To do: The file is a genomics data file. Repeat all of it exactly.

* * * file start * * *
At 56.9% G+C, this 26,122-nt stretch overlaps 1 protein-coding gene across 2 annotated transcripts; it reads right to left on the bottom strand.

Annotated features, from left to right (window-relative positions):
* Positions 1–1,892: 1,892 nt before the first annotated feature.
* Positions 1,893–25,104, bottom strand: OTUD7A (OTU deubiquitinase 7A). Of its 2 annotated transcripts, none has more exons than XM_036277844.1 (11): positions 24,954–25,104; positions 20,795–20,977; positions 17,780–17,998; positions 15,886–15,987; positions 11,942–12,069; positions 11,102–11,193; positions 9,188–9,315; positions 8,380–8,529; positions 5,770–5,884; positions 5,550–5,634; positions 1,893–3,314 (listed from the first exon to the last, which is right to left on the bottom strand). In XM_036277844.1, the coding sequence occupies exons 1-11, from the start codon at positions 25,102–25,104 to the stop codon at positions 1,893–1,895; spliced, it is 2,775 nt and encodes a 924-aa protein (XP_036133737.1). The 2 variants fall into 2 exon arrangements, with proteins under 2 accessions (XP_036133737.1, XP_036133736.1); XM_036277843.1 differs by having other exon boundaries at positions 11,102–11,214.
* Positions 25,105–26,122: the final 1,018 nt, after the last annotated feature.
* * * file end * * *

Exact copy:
At 56.9% G+C, this 26,122-nt stretch overlaps 1 protein-coding gene across 2 annotated transcripts; it reads right to left on the bottom strand.

Annotated features, from left to right (window-relative positions):
* Positions 1–1,892: 1,892 nt before the first annotated feature.
* Positions 1,893–25,104, bottom strand: OTUD7A (OTU deubiquitinase 7A). Of its 2 annotated transcripts, none has more exons than XM_036277844.1 (11): positions 24,954–25,104; positions 20,795–20,977; positions 17,780–17,998; positions 15,886–15,987; positions 11,942–12,069; positions 11,102–11,193; positions 9,188–9,315; positions 8,380–8,529; positions 5,770–5,884; positions 5,550–5,634; positions 1,893–3,314 (listed from the first exon to the last, which is right to left on the bottom strand). In XM_036277844.1, the coding sequence occupies exons 1-11, from the start codon at positions 25,102–25,104 to the stop codon at positions 1,893–1,895; spliced, it is 2,775 nt and encodes a 924-aa protein (XP_036133737.1). The 2 variants fall into 2 exon arrangements, with proteins under 2 accessions (XP_036133737.1, XP_036133736.1); XM_036277843.1 differs by having other exon boundaries at positions 11,102–11,214.
* Positions 25,105–26,122: the final 1,018 nt, after the last annotated feature.